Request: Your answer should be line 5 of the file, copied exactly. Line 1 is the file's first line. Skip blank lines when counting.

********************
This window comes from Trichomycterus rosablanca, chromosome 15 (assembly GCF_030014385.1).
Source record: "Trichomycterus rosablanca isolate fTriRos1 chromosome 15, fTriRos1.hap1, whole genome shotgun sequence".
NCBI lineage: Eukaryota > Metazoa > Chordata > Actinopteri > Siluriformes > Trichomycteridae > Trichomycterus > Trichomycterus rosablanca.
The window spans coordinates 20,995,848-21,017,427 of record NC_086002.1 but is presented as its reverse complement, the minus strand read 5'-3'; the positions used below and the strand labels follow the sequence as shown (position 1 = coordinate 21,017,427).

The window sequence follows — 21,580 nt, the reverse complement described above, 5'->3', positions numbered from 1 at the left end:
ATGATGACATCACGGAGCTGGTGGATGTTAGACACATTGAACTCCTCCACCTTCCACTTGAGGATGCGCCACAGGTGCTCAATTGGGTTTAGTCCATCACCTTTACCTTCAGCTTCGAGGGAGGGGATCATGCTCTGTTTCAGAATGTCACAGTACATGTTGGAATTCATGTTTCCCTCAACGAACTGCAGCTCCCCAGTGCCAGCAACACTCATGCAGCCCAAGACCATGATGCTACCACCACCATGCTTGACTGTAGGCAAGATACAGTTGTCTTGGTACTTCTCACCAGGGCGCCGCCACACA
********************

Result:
The window sequence follows — 21,580 nt, the reverse complement described above, 5'->3', positions numbered from 1 at the left end: